our group didn't have the luck of the draw. we were sixth to be dispatched. i was worried about running out of space at the campsite, since the magellan ridge is notoriously small, with few precious spots ideal to pitch a tent. although i've always recommended to people to enjoy the trail and not treat the climb as a race, i was conscious about maximizing enjoyment while budgeting our stops. there is a sweet spot somewhere there, where you get to experience the outdoors and see what's around you, but be mindful as well that there is a goal, a destination to be reached. so with me in the lead and my GL bringing up the rear, we steadily set off for the day along the AMCI trail which runs parallel to the traditional trail until it reaches ventana. this is a seldom-used trail, although it isn't spared from the occasional uncaring passers-by, most probably locals.
we hadn't reached the gate yet when we achieved the first of our many goals. the group before us decided to pause under the shade, and we continued, until we overtook stragglers even as we entered the lush trail to paniquian river. in my last trek here, ropes had to be attached to several spaces, as days of rain had turned the trail muddy and mushy. but there must have been a dry spell prior to our arrival that nothing along the trail delayed us. by the time we heard the thunderous waterfalls of the paniquian river, we were surprised that none of us had suffered any embarrassing slips. we were all still very immaculate.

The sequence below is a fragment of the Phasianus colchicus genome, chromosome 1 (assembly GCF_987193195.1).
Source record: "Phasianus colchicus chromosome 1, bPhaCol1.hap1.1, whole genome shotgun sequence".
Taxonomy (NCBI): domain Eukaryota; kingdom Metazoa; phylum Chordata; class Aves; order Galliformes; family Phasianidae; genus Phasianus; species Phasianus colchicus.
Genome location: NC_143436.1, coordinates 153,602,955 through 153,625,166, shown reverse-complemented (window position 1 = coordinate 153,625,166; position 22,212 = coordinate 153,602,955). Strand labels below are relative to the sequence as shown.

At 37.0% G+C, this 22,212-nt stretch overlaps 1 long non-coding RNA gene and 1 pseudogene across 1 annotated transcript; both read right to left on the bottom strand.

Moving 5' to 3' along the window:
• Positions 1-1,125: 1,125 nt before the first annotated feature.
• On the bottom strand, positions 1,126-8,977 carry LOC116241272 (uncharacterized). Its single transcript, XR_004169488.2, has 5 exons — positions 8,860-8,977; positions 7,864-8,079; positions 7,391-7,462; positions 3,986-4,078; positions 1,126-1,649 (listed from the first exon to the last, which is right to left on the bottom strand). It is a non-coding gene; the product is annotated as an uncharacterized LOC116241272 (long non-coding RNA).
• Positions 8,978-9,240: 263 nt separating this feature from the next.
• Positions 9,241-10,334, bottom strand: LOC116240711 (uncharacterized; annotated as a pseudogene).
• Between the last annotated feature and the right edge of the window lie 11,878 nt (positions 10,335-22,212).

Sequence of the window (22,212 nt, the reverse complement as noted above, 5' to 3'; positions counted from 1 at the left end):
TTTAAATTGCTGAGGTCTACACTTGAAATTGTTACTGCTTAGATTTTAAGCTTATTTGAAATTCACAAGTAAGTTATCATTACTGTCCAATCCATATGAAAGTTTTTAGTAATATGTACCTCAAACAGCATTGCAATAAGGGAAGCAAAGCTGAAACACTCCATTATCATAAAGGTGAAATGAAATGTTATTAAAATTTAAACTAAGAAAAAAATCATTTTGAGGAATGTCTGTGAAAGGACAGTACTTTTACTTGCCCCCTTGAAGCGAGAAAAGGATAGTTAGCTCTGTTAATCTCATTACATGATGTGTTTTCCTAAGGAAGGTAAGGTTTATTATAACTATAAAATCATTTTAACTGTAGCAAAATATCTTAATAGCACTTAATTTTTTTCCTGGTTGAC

and then i came upon the paniquian river. we emerged from the spotty shade of the forest and beheld a beautiful sight: pouring gracefully from the heart of the mariveles, the river made its way through boulders that disappeared below and up ahead. it wasn't the menacing monster of 2005, or the gurgling serpent of 2010. we were spared going up the perilous cox's wall that was a defining feature of 2009. instead, it was a gentle stream that offered cold pools and soft cascades. my trainees were behind me most of the time as we maneuvered ourselves around rocks, fallen trunks of trees, and thin bush. we figured out the most efficient way to get to SLLAJ despite seeing different sets of trail signs all throughout. while waiting for people to go forward, or waiting for my group to chase me, i would look around in wonder at the trail. the ridges leading from the bataan peak and tarak peak rise like impenetrable walls on both sides, lush with trees of all kinds. on very rare occasions when you don't have to worry about the river turning into the dragon of lost things, you actually begin to realize how truly beautiful paniquian is, and how fortunate we are to be there, and how much more fortunate others are to have known it so intimately. i myself have been this way 5 times. although i didn't always appreciate it, that trek certainly allowed me to realize that under different conditions, paniquian can be nurturing, whispering comforting words to hungry trekkers.